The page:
Kent grower Andrew Howard, who farms 300ha of arable at Bockhanger Farm, trialled a range of intercropping techniques, run by the Innovative Farmers Network, hoping to enhance crop establishment and boost yields across his linseed and oilseed rape crops.
Mr Howard operates a low-input no-till system, growing wheat, barley, oats, beans, peas, lentils, linseed and grass seed across a range of soil types, where he has cut an impressive 50% of his inputs in the past five years.
After his linseed crops suffered from low establishment, due to flax flea beetle attacks where crop stems were damaged before the linseed had chance to emerge, Mr Howard noticed that parts of the field with higher levels of wild oats also experienced lower pest damage.
“We decided to carry out a trial to investigate if oats could aid linseed establishment via a reduction of pest pressure,” he says.
Linseed and oats were drilled together using a Cross Slot drill on 27 March last year in one pass, at a linseed rate of 700 seeds/sq m and oats at seed rates of zero, 70 seeds/sq m and 140 seeds/sq m.
The oat companion was then sprayed off once the linseed established.
Mr Howard says plots intercropped with oats had improved establishment, yielding 17-19% higher than monocrop linseed.
He believes the oats help the linseed to grow, possibly stimulating crop growth through their effect on the soil, rather than acting as a physical flax beetle deterrent.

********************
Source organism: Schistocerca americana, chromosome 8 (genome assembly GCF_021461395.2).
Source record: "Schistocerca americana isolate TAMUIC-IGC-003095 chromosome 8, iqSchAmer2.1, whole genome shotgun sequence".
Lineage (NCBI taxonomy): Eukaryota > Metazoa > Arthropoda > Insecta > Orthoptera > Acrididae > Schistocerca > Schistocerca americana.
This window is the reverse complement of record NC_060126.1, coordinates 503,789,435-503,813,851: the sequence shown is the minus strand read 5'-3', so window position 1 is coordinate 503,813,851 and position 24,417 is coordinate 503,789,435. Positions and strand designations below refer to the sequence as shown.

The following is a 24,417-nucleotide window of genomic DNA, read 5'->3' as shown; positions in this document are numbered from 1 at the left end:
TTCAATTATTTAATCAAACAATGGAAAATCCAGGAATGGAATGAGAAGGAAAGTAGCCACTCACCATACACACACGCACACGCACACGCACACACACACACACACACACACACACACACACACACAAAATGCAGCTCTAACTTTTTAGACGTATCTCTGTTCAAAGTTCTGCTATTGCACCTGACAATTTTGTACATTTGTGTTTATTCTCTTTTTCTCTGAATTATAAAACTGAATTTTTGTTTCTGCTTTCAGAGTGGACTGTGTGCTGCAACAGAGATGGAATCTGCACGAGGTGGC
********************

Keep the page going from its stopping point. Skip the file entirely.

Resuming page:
Based on the success of his trials he has grown all 14ha of his linseed this year as an oat intercrop, with 90 plants/sq m of oats and 700 plants/sq m of linseed.
Peas, OSR and oats
A further investigation was carried out, assessing the impact of oats on oilseed rape establishment by minimising flea beetle pressure, and the effect of rapeseed in reducing lodging in peas.
Mr Howard drilled marrowfat peas on 30 March last year at a seed rate of 70 seeds/sq m, with and without oilseed rape and an oat companion, with a range of seed rates tested to help find an optimum scaffolding support in the peas, since oilseed rape plants help reduce lodging in peas..
“Four treatments were made: monoculture peas, peas and OSR at 35/sq m, peas and OSR at 50/sq m, and also peas and OSR at 50/sq m plus oats at 70/sq m,” he explains.
Unfortunately, the rapeseed did not make it through to harvest due to poor establishment and cabbage stem flea beetle attacks, but despite it failing, the trial still provided some useful insights, as the intercrop gave some insurance, as Mr Howard was still able to harvest the peas.
Tissue tests from the oilseed rape crops also highlighted that the pea intercrop significantly enhanced the crop’s nutrient levels, despite no artificial fertiliser being applied.
However, a potassium deficiency in the rapeseed was identified, which Mr Howard suspects was due to the fact that pea crops have a particularly high demand for potassium.
Mr Howard says perhaps slightly more oilseed rape survived with the oat intercrop, but the overall finding from the trial was that growing spring rapeseed was no longer viable in his rotation. He adds that despite it failing the intercrop did provide some insurance as he was still able to harvest this.
What is Innovative Farmers?
Innovative Farmers is a not-for-profit membership network launched in 2015, for farmers and growers who want to run on-farm trials.
Through the network, groups of farmers can work directly with a researcher to design practical on-farm trials, called Field Labs.
Innovative Farmers is part of the Duchy Future Farming Programme, funded by the Prince of Wales’s Charitable Foundation.
The network is backed by a team from Innovation for Agriculture, Linking Environment and Farming (Leaf), the Organic Research Centre and the Soil Association.